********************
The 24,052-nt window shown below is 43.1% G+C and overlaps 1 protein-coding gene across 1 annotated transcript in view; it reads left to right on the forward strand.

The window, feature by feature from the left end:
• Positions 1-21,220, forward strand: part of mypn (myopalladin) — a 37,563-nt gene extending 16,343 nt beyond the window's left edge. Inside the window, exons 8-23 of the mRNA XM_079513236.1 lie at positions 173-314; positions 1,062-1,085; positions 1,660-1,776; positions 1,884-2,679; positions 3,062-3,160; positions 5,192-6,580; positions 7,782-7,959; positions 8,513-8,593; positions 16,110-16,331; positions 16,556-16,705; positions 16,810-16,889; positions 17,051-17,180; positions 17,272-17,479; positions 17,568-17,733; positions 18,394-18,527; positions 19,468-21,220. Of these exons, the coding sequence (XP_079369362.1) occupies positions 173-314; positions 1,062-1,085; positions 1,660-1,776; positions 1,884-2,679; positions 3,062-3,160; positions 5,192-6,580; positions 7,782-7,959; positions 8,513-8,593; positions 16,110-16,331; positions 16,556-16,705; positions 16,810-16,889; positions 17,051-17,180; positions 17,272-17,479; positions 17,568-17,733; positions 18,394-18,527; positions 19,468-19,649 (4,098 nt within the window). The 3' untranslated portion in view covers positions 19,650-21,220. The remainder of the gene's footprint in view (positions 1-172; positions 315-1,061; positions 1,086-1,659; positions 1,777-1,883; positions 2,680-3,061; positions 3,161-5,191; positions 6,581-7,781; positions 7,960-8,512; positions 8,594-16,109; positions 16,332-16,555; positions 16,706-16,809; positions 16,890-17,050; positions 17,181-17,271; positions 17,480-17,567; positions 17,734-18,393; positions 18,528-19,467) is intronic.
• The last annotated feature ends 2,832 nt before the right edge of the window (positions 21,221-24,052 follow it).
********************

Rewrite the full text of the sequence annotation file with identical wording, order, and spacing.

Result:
The 24,052-nt window shown below is 43.1% G+C and overlaps 1 protein-coding gene across 1 annotated transcript in view; it reads left to right on the forward strand.

The window, feature by feature from the left end:
• Positions 1-21,220, forward strand: part of mypn (myopalladin) — a 37,563-nt gene extending 16,343 nt beyond the window's left edge. Inside the window, exons 8-23 of the mRNA XM_079513236.1 lie at positions 173-314; positions 1,062-1,085; positions 1,660-1,776; positions 1,884-2,679; positions 3,062-3,160; positions 5,192-6,580; positions 7,782-7,959; positions 8,513-8,593; positions 16,110-16,331; positions 16,556-16,705; positions 16,810-16,889; positions 17,051-17,180; positions 17,272-17,479; positions 17,568-17,733; positions 18,394-18,527; positions 19,468-21,220. Of these exons, the coding sequence (XP_079369362.1) occupies positions 173-314; positions 1,062-1,085; positions 1,660-1,776; positions 1,884-2,679; positions 3,062-3,160; positions 5,192-6,580; positions 7,782-7,959; positions 8,513-8,593; positions 16,110-16,331; positions 16,556-16,705; positions 16,810-16,889; positions 17,051-17,180; positions 17,272-17,479; positions 17,568-17,733; positions 18,394-18,527; positions 19,468-19,649 (4,098 nt within the window). The 3' untranslated portion in view covers positions 19,650-21,220. The remainder of the gene's footprint in view (positions 1-172; positions 315-1,061; positions 1,086-1,659; positions 1,777-1,883; positions 2,680-3,061; positions 3,161-5,191; positions 6,581-7,781; positions 7,960-8,512; positions 8,594-16,109; positions 16,332-16,555; positions 16,706-16,809; positions 16,890-17,050; positions 17,181-17,271; positions 17,480-17,567; positions 17,734-18,393; positions 18,528-19,467) is intronic.
• The last annotated feature ends 2,832 nt before the right edge of the window (positions 21,221-24,052 follow it).